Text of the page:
“Northern women are rather deep than violent.”
Caroline M. Kirkland, 1801-1864.
A Few Words in Behalf of the Loyal Women of the United States by One of Themselves.
New York: Loyal Publication Society, 1863.
This pamphlet circulated during the Civil War in response to public insinuations that Northern women were less patriotic and self-sacrificial than their Southern counterparts. Widely respected for her books of frontier life and political journalism, Kirkland made a formidable defender of unionist female patriotism.
Women’s Civil War Diaries
Jessie Benton Frémont, 1824-1902.Souvenirs of My Time.
Boston: D. Lothrop Company, 1887.
Mary A.H. Gay, 1828-1918.Life in Dixie During the War.
Atlanta, Georgia: Fotte & Davies Company, 1901.
Katharine Prescott Wormeley, 1830-1908.The Cruel Side of War with the Army of the Potomac.
Boston: Roberts Brothers, 1898.
“Our Women in the War”: The Lives They Lived; The Deaths They Died.”
Charleston: The News and Courier Book Presses, 1885.
Mrs. D. Giraud Wright, 1846-1893.A Southern Girl in ’61: The War-Time Memories of a Confederate Senator’s Daughter.
New York: Doubleday, 1905.
Francis Lord Collection of the American Civil War.
Mary Boykin Chesnut, 1823-1886.A Diary From Dixie.
New York: D. Appleton and Co., 1905.
Collection of the South Caroliniana Library.
Historians – and especially war historians – often focus on matters that have excluded women: political leadership, battles won and lost, military strategy. Women’s Civil War memoirs and diaries, of which the Hollings Special Collections Library boasts a large array, offer a fascinatingly different perspective on the everyday experiences of loss, hardship, and survival. The best known of these is the diary of South Carolinian Mary Boykin Chesnut, daughter and wife of two South Carolina Senators.
“We rely upon you for precise information”
Rose O’Neal Greenhow, 1817-1864.My Imprisonment and the First Year of Abolition Rule at Washington.
London: Richard Bentley, 1863.
Popular among the elite of Washington, D.C. society before the war, Mrs. Greenhow exploited her connections after fighting began to gather information for the Confederacy. Above, she recounts sending secret intelligence to Southern troops during the battle of Manassas. Captured by and imprisoned for 9 months in a Union prison, Greenhow traveled around Europe after her release to cultivate support for the confederate cause.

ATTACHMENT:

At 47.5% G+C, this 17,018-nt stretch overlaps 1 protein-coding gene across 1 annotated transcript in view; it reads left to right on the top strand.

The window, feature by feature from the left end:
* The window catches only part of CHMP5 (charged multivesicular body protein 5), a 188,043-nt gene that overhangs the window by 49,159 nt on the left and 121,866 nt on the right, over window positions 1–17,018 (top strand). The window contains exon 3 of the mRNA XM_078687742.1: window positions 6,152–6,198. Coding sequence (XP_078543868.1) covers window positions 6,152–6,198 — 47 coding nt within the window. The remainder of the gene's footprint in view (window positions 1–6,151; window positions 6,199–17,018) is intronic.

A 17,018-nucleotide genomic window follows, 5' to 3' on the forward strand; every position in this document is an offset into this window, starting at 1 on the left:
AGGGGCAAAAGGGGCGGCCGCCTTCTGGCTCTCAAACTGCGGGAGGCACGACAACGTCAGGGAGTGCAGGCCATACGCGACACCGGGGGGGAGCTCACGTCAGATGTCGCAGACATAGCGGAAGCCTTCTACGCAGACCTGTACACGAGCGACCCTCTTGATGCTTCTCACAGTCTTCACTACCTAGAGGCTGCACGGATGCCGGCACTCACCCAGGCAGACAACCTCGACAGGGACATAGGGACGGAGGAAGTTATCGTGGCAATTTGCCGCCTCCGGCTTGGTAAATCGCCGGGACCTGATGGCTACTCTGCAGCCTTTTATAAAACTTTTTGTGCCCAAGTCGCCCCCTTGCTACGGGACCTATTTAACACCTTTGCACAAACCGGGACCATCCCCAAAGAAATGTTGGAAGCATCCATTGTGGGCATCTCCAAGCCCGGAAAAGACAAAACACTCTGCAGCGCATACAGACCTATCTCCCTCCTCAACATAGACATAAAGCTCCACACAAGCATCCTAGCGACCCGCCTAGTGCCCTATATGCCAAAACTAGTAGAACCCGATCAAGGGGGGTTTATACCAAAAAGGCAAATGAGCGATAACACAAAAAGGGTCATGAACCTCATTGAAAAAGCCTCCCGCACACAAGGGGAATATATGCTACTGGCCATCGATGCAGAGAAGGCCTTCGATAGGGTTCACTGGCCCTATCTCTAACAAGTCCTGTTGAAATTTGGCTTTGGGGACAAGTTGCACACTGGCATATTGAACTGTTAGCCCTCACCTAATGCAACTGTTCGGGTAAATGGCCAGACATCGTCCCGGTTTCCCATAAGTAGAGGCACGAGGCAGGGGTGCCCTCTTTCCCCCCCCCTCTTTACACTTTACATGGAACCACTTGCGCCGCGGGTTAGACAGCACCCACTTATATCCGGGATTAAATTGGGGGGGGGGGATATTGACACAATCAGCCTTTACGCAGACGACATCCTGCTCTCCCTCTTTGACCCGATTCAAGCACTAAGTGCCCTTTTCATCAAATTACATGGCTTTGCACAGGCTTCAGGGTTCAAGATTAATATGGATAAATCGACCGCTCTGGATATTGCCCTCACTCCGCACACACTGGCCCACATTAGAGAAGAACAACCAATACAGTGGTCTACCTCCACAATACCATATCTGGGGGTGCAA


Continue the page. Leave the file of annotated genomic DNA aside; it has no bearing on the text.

“Mrs. Greenhow, the Confederate spy, with her daughter, in the old capitol prison.”]
Sarah Emma Edmonds, 1841-1898.
or, The Female soldier. TheThrilling Adventures, Experiences and
Escapes of a Woman, as Nurse, Spy and Scout, in Hospitals, Camps and
Philadelphia: Philadelphia Publishing Company, 1864.
A popular subgenre of women’s wartime memoir was tales of adventure as spies, smugglers, and more. Edmonds did it all, as her title promises. She claims that she even wore blackface to infiltrate southern troops passing as an escaped slave. What she omits here – and only revealed thirty years later, in a revised version of the memoir – is that she also cross-dressed as a man to serve as a soldier.
Homespun Confederate Flag, ca. 1861-1865.
Collection of McKissick Museum.
During the Civil War, southern women relied on homespun fabric for their own use and for outfitting soldiers. One Confederate soldier carried this hand-stitched homespun flag into battle as a memento of the family he left behind.
United Daughters of the Confederacy Southern Cross of Honor, ca. 1900-1913.
Collection of McKissick Museum.
Long after the Confederacy’s surrender, Southern white women felt responsible for defending the “Lost Cause.” Founded in 1894, the United Daughters of the Confederacy memorializes the Old South. The UDC bestowed its highest award, the Southern Cross of Honor, upon Confederate veterans. This medal’s engraved motto justifies the cause, evoking a higher power: “Deo Vindice (God our Vindicator).”